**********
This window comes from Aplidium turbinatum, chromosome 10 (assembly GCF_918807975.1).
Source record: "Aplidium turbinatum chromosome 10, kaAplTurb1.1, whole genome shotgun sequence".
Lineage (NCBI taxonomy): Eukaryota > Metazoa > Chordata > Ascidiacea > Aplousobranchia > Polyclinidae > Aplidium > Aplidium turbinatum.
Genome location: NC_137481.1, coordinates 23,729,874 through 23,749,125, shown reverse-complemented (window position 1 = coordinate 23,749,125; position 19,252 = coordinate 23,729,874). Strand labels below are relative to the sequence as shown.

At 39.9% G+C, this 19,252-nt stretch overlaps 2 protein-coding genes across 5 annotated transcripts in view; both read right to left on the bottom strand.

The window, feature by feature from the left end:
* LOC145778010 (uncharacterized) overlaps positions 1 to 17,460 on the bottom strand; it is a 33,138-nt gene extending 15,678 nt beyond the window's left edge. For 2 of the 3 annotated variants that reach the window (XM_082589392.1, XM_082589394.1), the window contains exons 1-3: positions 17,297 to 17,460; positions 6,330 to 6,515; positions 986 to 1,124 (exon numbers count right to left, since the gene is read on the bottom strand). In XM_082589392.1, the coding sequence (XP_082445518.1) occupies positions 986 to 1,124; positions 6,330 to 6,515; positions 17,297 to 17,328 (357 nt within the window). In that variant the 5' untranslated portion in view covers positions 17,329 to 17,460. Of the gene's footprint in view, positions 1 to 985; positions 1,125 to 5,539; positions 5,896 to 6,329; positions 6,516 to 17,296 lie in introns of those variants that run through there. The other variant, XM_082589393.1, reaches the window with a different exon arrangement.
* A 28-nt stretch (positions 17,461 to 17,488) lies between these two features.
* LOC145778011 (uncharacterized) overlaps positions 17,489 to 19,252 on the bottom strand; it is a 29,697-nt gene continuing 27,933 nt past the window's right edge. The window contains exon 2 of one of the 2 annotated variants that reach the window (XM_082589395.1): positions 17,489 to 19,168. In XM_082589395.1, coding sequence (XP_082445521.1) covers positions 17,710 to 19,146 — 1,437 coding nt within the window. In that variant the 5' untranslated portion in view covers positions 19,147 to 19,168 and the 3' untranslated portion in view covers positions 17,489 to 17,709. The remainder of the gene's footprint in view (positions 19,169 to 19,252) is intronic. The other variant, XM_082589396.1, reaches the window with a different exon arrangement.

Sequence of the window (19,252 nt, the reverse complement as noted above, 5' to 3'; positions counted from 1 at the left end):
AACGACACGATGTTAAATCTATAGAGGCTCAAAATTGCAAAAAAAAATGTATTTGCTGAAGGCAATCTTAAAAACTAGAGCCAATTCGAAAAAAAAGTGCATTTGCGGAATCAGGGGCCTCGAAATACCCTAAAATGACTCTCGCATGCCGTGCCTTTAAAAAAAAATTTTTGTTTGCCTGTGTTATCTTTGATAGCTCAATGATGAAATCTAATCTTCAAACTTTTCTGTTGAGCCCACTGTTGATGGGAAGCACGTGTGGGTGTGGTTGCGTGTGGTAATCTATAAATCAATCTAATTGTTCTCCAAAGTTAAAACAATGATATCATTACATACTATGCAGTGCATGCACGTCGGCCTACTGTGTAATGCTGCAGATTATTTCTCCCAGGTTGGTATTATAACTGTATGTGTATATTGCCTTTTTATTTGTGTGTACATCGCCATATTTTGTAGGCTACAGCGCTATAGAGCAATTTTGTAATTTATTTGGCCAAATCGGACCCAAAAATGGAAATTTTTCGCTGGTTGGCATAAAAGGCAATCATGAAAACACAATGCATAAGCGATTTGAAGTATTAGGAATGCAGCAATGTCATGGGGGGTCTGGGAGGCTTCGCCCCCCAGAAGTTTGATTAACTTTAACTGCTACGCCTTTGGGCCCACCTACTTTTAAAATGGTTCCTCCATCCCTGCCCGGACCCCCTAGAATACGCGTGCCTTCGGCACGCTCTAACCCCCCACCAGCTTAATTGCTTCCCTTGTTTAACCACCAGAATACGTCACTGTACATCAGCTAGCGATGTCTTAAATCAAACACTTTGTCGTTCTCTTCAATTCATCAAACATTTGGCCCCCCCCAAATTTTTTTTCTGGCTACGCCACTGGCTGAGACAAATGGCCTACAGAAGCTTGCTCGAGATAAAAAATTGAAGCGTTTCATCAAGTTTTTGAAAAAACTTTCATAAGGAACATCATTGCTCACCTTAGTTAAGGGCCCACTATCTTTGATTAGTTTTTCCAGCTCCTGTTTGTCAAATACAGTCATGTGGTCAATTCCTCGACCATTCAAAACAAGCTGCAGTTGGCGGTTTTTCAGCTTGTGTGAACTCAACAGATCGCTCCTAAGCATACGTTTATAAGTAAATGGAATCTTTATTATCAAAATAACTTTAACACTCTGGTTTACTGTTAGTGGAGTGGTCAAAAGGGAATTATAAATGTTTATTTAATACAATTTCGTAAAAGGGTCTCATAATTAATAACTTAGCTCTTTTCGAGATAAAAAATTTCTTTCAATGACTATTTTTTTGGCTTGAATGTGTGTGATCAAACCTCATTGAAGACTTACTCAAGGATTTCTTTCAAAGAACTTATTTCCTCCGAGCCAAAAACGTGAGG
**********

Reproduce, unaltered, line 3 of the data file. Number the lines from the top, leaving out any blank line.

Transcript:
Lineage (NCBI taxonomy): Eukaryota > Metazoa > Chordata > Ascidiacea > Aplousobranchia > Polyclinidae > Aplidium > Aplidium turbinatum.